Sequence assembly from 792K15 was straightforward and showed a single intact copy of the Ppd-B1 gene flanked by retrotransposons. 97J10 and 170M01 did not assemble readily because of sequence differences at the ends of approximately 35 kb regions containing either an intact or truncated gene. Digestion with NotI allowed BAC clone inserts to be sized. 170M01, which did not contain the truncated copy, would contain three repeat units of approximately 35 kb. PFGE of 97J10 using AarI, which does not cut within the truncated copy, placed the truncated copy at the left end of the repeating structure (copy_1), showing that the Ppd-B1a locus of ‘Chinese Spring’ comprised one truncated copy and three intact copies of the Ppd-B1 gene, all in the same orientation, within a 185 kb region (Figure 3A; JF946485).
An A/G SNP in exon 3 identified by  distinguished the Ppd-B1a allele of ‘Chinese Spring’ (A form) from the other varieties in Figure 2. Sequence trace files from the different BAC clones and a Tsp509I CAPS assay of amplicons from ‘Chinese Spring’ and individual BAC clones showed that all copies had the A form. Although exon and intron sequences were identical apart from the truncation in copy_1, different haplotypes were found upstream as shown by six nucleotides below each gene copy (Figure 3A). The haplotype found in 97J10 but not in 170M01 or 792K15 was assigned to the truncated copy and 792K15 gave the haplotype of copy_4. Restriction digestion and religation of 170M01 with BsiWI recovered subclones containing the leftmost intact copy from which the haplotype of copy_2 was obtained. The remaining haplotype was assigned to copy_3. Haplotypes, BAC sizes and TaqMan® assays were all consistent with a copy number of four. A model for the origin of the ‘Chinese Spring’ allele is shown in Figure S1. We suggest that breakage and repair generated a chromosome with two copies. Unequal crossing-over then generated three and four copy versions and partial deletion of one copy at an intermediate or final stage gave the current structure.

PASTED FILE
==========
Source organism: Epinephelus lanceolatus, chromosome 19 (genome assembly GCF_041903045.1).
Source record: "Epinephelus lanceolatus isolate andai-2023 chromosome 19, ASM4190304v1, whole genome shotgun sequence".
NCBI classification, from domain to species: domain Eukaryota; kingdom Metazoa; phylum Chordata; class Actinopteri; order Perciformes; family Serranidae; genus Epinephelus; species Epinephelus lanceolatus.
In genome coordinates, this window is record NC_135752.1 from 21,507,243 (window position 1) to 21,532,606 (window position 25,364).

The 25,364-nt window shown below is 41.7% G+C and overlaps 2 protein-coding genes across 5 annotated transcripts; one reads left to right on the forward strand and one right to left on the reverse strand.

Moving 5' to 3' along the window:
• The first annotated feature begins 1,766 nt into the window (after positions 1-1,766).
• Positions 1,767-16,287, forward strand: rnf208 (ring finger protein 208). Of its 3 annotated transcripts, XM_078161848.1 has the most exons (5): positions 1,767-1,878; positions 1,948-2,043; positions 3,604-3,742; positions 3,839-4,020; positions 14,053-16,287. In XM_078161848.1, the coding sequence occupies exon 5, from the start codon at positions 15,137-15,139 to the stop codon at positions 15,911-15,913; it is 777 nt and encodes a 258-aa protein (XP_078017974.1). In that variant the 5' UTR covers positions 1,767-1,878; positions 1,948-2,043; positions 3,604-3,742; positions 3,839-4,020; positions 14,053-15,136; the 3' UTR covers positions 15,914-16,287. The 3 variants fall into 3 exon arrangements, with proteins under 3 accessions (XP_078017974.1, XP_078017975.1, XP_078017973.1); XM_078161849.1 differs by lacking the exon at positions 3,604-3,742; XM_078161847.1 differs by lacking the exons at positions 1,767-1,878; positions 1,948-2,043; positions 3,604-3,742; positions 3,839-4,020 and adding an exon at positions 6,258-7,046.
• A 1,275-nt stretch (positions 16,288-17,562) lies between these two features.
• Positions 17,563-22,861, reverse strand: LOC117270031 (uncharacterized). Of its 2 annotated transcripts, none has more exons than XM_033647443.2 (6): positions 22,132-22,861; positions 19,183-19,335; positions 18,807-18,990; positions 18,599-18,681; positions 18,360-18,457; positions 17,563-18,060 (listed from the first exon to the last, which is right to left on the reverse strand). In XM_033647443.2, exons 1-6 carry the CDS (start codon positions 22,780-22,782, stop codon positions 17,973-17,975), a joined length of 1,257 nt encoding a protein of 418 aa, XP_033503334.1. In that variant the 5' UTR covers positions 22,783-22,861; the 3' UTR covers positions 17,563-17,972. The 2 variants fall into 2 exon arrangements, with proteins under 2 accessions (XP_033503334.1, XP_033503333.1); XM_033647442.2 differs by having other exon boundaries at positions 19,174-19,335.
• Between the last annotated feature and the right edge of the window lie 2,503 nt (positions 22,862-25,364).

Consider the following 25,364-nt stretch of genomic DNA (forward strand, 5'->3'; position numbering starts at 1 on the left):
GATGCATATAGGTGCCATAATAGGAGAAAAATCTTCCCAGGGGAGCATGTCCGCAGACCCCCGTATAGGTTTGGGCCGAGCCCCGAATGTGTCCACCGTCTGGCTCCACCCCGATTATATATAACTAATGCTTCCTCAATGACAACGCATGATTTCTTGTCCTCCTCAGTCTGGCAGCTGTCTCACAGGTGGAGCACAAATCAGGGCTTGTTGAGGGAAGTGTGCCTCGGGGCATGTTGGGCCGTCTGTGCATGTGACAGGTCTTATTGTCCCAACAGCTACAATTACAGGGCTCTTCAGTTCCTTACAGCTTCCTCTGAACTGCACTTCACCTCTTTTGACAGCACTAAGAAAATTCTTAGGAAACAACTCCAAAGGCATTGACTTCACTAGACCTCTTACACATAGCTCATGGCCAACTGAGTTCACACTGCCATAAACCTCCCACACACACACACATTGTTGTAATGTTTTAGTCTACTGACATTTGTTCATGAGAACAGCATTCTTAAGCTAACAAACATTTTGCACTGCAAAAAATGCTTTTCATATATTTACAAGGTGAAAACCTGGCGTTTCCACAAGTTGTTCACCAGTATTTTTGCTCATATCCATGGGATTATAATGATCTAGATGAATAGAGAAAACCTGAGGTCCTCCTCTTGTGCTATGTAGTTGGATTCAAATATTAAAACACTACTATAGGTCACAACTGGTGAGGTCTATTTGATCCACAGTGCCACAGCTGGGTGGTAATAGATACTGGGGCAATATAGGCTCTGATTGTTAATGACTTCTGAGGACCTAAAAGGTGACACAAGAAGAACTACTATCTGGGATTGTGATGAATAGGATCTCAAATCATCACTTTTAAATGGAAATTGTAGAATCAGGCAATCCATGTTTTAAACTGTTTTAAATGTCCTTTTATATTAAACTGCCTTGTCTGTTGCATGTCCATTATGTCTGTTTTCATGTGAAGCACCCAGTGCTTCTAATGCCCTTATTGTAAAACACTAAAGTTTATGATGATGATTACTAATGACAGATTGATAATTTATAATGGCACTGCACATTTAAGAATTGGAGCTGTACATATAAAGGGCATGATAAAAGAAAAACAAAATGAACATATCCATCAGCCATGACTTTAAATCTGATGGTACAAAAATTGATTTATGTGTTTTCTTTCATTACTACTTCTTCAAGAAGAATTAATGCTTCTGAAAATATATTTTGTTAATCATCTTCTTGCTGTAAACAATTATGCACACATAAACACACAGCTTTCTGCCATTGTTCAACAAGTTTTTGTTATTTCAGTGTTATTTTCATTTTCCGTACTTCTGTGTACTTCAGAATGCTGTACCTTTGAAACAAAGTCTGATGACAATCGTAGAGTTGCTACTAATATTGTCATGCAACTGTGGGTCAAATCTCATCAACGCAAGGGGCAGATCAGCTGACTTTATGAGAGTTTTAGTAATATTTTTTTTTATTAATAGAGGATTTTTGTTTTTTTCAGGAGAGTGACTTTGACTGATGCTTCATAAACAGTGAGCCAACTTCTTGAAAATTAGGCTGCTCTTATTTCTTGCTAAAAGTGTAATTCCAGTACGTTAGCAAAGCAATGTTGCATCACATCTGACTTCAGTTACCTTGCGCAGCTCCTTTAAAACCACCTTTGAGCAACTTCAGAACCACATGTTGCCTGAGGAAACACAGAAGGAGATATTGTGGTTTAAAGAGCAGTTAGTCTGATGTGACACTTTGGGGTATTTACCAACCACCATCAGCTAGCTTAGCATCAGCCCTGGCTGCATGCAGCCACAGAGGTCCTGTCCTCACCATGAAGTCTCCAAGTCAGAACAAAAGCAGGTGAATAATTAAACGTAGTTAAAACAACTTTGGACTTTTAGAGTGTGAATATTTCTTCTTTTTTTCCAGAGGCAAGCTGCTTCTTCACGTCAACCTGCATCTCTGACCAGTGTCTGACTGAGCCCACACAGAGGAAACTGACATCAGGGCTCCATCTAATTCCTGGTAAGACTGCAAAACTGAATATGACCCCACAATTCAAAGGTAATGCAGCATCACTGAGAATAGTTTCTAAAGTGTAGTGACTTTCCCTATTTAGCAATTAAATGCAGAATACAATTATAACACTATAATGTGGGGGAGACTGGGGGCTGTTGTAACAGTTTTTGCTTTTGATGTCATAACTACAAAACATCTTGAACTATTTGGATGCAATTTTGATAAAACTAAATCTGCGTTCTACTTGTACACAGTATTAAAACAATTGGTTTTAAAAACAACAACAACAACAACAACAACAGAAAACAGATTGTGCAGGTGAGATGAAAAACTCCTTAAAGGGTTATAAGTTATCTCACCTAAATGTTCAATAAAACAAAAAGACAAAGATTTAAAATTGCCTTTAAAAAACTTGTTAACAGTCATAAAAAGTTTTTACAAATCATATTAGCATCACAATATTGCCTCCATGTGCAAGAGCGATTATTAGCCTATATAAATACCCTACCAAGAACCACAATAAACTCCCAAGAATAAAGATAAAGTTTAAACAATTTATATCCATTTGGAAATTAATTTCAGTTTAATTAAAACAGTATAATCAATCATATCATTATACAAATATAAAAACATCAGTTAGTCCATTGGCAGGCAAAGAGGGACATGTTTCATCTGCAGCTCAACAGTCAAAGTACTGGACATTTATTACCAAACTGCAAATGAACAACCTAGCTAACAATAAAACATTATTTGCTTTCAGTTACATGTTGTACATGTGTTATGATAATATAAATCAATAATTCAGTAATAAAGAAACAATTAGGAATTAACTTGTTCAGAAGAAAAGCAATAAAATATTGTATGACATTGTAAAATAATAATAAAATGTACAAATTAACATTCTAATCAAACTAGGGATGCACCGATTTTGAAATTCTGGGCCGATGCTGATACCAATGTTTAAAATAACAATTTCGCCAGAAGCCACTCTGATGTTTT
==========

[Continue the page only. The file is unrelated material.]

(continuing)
The junction between intact gene copies was verified by PCR amplification and sequencing and used to design a diagnostic PCR assay (Figure S2). This produced an amplicon from ‘Chinese Spring’ and lines into which the ‘Chinese Spring’ Ppd-B1a allele was introgressed. No amplicon was produced in other Ppd-B1a or photoperiod sensitive genotypes. A PCR assay for the gene/transposon breakpoint in the ‘Chinese Spring’ truncated copy gave the same result (Figure S2). The copy number of four, the intercopy break point, the exon 3 SNP and the partial deletion of one copy were therefore specific to the ‘Chinese Spring’ allele.
The ‘Sonora64’ type Ppd-B1a allele
‘Sonora64’ and ‘Timstein’ had a haploid copy number of three (Figure 2). Partial sequence from the ‘Timstein’ allele (DQ885765) was previously reported . The ‘Chinese Spring’ sequence was used to design additional PCR amplicons to extent the sequence further upstream and downstream and to sequence the ‘Sonora64’ allele (JF946486). The sequences were identical, gave no indication of variation between copies and confirmed that there was no mutation such as a promoter insertion or deletion likely to cause the day neutral phenotype. However, SNPs distinguishing the ‘Sonora64’/‘Timstein’ allele from ‘Chinese Spring’ were found (Figure 3B).
Long range PCR using primers at the ends of the gene sequence amplified an intercopy fragment of approximately 9 kb from ‘Sonora64’ (Figure 3B; JF946487). An identical sequence was obtained from ‘Timstein’. The fragment was composed of transposable elements previously found flanking the Ppd-B1 gene in ‘Chinese Spring’. However, the breakpoint was different and the intercopy fragment lacked the WIS element of the ‘Chinese Spring’ intercopy sequence. A PCR assay for the ‘Sonora64’ breakpoint produced an amplicon from ‘Sonora64’, ‘Timstein’ and ‘C591’, the other variety with a copy number of three (Figure 2). No PCR product was produced from ‘Chinese Spring’ or ‘Récital’ (Figure S2). The different intercopy breakpoints and haplotypes show that the ‘Sonora64’/‘Timstein’/‘C591’ and ‘Chinese Spring’ alleles must have derived from independent amplification events.
The ‘Récital’ type Ppd-B1a allele